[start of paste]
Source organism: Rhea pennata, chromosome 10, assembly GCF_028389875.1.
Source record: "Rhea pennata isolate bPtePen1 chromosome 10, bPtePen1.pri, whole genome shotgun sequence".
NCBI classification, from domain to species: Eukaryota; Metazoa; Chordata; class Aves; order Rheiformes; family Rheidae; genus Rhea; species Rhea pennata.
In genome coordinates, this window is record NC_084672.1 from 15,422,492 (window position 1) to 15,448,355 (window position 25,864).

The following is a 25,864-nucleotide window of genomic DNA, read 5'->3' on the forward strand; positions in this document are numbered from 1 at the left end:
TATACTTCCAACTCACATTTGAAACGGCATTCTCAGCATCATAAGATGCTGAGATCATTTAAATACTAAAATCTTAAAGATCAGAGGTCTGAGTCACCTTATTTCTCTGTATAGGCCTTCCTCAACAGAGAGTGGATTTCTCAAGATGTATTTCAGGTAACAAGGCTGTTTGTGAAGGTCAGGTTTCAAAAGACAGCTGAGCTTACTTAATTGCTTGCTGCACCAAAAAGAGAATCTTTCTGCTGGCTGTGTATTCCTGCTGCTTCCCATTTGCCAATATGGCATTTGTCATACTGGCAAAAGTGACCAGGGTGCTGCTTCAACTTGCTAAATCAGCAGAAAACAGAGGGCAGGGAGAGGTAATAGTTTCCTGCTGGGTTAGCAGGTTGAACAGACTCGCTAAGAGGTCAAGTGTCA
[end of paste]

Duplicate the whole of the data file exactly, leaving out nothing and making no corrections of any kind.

Source organism: Rhea pennata, chromosome 10, assembly GCF_028389875.1.
Source record: "Rhea pennata isolate bPtePen1 chromosome 10, bPtePen1.pri, whole genome shotgun sequence".
NCBI classification, from domain to species: Eukaryota; Metazoa; Chordata; class Aves; order Rheiformes; family Rheidae; genus Rhea; species Rhea pennata.
In genome coordinates, this window is record NC_084672.1 from 15,422,492 (window position 1) to 15,448,355 (window position 25,864).

The following is a 25,864-nucleotide window of genomic DNA, read 5'->3' on the forward strand; positions in this document are numbered from 1 at the left end:
TATACTTCCAACTCACATTTGAAACGGCATTCTCAGCATCATAAGATGCTGAGATCATTTAAATACTAAAATCTTAAAGATCAGAGGTCTGAGTCACCTTATTTCTCTGTATAGGCCTTCCTCAACAGAGAGTGGATTTCTCAAGATGTATTTCAGGTAACAAGGCTGTTTGTGAAGGTCAGGTTTCAAAAGACAGCTGAGCTTACTTAATTGCTTGCTGCACCAAAAAGAGAATCTTTCTGCTGGCTGTGTATTCCTGCTGCTTCCCATTTGCCAATATGGCATTTGTCATACTGGCAAAAGTGACCAGGGTGCTGCTTCAACTTGCTAAATCAGCAGAAAACAGAGGGCAGGGAGAGGTAATAGTTTCCTGCTGGGTTAGCAGGTTGAACAGACTCGCTAAGAGGTCAAGTGTCA